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There is a wealth of information about green infrastructure, but here are some resources we’d like to highlight. Click here to view our resources.

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Future Facts

From Stormwater to Clean Water: New Flood-Control, Pollution Resource for Towns

A new toolkit from New Jersey Future offers advice and resources to help elected officials maximize the opportunities to use green infrastructure to help control flooding and polluted runoff.

Stormwater Camp: A Summer Week To Remember

A stormwater-themed summer camp in Sussex County, funded for the last two summers by New Jersey Future, teaches green infrastructure to its school-age campers.

New Model Ordinance Will Help Reduce Polluted Runoff in New Jersey

Sustainable Jersey’s new model ordinance will help New Jersey communities manage stormwater that pollutes local waterways and contributes to costly urban flooding.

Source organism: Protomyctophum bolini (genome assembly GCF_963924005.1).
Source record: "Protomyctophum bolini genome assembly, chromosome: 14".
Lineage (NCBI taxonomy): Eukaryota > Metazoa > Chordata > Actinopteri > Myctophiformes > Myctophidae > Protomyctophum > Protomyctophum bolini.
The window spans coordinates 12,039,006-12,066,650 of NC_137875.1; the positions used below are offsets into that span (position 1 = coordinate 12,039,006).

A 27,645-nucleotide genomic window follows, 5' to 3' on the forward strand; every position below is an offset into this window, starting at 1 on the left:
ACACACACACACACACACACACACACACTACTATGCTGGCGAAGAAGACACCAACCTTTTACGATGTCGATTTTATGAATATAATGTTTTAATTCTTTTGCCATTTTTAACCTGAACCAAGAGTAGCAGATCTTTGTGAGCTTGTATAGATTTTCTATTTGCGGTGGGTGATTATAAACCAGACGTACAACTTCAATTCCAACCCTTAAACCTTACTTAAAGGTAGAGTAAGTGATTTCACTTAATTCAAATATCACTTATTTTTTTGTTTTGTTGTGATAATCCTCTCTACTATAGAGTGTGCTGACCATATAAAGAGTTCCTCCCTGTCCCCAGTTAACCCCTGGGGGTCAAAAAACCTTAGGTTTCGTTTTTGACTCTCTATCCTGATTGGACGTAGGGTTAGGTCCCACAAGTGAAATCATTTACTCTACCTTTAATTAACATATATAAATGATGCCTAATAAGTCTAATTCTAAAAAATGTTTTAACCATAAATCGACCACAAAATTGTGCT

DOT’s Municipal Aid: Look Beneath the (Re)Surface for Innovative Uses

The NJDOT Municipal Aid program can be used for much more than road resurfacing. Municipalities interested in a variety of roadway upgrades should get their applications in by the Oct. 8 deadline.

Combined Sewer Permit Holders Meet Report Deadline

Holders of combined-sewer system permits have met the required deadlines for submitting various reports to the NJDEP. Reports are now posted on the NJDEP website and available for comment.

See all Future Facts and Articles in this category »


Much of New Jersey Future’s work to mainstream green infrastructure
is supported by a grant from the William Penn Foundation.